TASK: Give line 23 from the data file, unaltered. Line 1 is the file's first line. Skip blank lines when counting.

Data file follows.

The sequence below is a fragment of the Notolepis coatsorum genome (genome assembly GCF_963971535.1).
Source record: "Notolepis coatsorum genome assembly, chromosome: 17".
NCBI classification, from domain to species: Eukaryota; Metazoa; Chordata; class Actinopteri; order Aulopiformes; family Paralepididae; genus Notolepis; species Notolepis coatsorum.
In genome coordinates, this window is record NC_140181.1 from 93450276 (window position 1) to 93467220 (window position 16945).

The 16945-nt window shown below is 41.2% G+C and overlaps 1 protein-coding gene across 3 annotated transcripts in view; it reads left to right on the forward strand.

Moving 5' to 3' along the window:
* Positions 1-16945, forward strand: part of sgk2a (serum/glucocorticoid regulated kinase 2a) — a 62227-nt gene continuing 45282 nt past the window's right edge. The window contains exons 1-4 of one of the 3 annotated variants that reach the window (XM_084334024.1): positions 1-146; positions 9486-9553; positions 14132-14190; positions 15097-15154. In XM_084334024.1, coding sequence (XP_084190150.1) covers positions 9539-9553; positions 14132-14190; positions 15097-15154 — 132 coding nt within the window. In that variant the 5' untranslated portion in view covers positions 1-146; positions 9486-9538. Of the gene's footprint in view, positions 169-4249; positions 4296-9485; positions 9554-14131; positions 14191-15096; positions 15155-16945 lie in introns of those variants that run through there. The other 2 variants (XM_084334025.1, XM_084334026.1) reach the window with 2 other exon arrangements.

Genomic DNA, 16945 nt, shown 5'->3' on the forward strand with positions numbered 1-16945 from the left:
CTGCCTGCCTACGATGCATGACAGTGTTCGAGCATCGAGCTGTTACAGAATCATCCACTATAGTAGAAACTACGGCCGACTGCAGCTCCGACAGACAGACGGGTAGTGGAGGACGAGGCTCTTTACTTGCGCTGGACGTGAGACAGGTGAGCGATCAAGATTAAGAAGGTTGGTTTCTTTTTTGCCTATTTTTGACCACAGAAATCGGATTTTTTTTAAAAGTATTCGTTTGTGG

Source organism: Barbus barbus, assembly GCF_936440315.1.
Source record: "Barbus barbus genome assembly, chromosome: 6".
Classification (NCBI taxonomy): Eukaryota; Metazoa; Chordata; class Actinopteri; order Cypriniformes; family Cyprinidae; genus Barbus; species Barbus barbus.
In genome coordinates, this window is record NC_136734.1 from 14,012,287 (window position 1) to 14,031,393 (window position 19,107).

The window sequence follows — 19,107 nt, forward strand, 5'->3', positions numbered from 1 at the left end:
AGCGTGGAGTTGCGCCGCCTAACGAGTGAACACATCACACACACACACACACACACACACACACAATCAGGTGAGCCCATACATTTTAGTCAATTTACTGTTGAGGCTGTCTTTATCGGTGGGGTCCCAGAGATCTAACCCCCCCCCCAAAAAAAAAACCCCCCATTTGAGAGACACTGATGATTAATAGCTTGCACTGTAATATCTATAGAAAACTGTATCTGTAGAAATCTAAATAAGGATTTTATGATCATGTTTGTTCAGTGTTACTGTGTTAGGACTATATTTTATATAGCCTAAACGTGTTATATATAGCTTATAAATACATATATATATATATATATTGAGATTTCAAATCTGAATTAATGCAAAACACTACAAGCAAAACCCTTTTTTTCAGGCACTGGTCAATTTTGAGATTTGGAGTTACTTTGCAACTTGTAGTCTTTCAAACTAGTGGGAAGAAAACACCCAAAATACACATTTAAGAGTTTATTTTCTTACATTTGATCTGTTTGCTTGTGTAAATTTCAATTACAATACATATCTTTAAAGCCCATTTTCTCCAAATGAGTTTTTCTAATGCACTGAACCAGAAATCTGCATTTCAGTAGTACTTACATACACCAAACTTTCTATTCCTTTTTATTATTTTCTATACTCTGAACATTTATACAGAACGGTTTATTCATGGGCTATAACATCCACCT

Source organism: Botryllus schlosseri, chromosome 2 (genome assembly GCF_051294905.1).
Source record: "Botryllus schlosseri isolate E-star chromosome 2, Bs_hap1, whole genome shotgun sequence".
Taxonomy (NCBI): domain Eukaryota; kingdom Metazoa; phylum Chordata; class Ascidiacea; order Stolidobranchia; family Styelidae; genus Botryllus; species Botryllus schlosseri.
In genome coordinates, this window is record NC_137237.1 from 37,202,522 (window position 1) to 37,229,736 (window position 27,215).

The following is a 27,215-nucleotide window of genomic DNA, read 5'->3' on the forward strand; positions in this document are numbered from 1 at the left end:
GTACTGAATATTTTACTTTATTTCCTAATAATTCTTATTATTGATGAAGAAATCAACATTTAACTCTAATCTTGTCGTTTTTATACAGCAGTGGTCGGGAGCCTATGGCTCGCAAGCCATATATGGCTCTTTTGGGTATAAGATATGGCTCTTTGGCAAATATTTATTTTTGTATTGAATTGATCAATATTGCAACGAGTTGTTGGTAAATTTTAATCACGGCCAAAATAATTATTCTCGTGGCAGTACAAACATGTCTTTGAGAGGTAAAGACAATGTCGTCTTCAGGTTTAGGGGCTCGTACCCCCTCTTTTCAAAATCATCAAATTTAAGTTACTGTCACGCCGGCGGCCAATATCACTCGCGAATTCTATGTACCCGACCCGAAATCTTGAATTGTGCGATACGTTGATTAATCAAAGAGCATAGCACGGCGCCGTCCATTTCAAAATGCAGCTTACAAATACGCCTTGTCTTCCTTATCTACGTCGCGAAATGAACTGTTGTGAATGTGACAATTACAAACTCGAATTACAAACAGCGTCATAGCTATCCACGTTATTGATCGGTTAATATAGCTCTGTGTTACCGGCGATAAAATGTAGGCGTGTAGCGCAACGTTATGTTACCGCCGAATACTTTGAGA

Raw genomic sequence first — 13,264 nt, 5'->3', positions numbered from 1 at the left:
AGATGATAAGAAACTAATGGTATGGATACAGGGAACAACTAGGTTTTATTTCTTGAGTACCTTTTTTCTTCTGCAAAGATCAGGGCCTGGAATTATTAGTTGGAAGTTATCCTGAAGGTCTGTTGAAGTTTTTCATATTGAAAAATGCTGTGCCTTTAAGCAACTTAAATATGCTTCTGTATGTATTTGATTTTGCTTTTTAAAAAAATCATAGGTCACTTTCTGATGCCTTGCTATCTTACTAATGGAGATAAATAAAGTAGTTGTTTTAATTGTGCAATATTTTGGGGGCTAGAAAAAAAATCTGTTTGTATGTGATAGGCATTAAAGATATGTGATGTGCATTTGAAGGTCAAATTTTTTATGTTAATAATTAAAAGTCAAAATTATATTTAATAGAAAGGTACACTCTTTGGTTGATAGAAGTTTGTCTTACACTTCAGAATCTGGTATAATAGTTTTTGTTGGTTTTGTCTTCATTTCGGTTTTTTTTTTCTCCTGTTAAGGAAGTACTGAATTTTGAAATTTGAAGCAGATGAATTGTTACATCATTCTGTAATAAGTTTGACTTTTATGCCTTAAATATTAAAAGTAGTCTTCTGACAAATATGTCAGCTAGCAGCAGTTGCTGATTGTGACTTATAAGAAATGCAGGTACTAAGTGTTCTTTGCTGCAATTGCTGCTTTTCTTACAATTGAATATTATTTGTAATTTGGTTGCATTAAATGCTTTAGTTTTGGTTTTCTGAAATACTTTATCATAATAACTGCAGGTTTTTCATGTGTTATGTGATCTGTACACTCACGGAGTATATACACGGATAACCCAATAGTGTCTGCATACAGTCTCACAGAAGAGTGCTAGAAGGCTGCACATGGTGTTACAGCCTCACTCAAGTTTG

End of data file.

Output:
AGATGATAAGAAACTAATGGTATGGATACAGGGAACAACTAGGTTTTATTTCTTGAGTACCTTTTTTCTTCTGCAAAGATCAGGGCCTGGAATTATTAGTTGGAAGTTATCCTGAAGGTCTGTTGAAGTTTTTCATATTGAAAAATGCTGTGCCTTTAAGCAACTTAAATATGCTTCTGTATGTATTTGATTTTGCTTTTTAAAAAAATCATAGGTCACTTTCTGATGCCTTGCTATCTTACTAATGGAGATAAATAAAGTAGTTGTTTTAATTGTGCAATATTTTGGGGGCTAGAAAAAAAATCTGTTTGTATGTGATAGGCATTAAAGATATGTGATGTGCATTTGAAGGTCAAATTTTTTATGTTAATAATTAAAAGTCAAAATTATATTTAATAGAAAGGTACACTCTTTGGTTGATAGAAGTTTGTCTTACACTTCAGAATCTGGTATAATAGTTTTTGTTGGTTTTGTCTTCATTTCGGTTTTTTTTTTCTCCTGTTAAGGAAGTACTGAATTTTGAAATTTGAAGCAGATGAATTGTTACATCATTCTGTAATAAGTTTGACTTTTATGCCTTAAATATTAAAAGTAGTCTTCTGACAAATATGTCAGCTAGCAGCAGTTGCTGATTGTGACTTATAAGAAATGCAGGTACTAAGTGTTCTTTGCTGCAATTGCTGCTTTTCTTACAATTGAATATTATTTGTAATTTGGTTGCATTAAATGCTTTAGTTTTGGTTTTCTGAAATACTTTATCATAATAACTGCAGGTTTTTCATGTGTTATGTGATCTGTACACTCACGGAGTATATACACGGATAACCCAATAGTGTCTGCATACAGTCTCACAGAAGAGTGCTAGAAGGCTGCACATGGTGTTACAGCCTCACTCAAGTTTG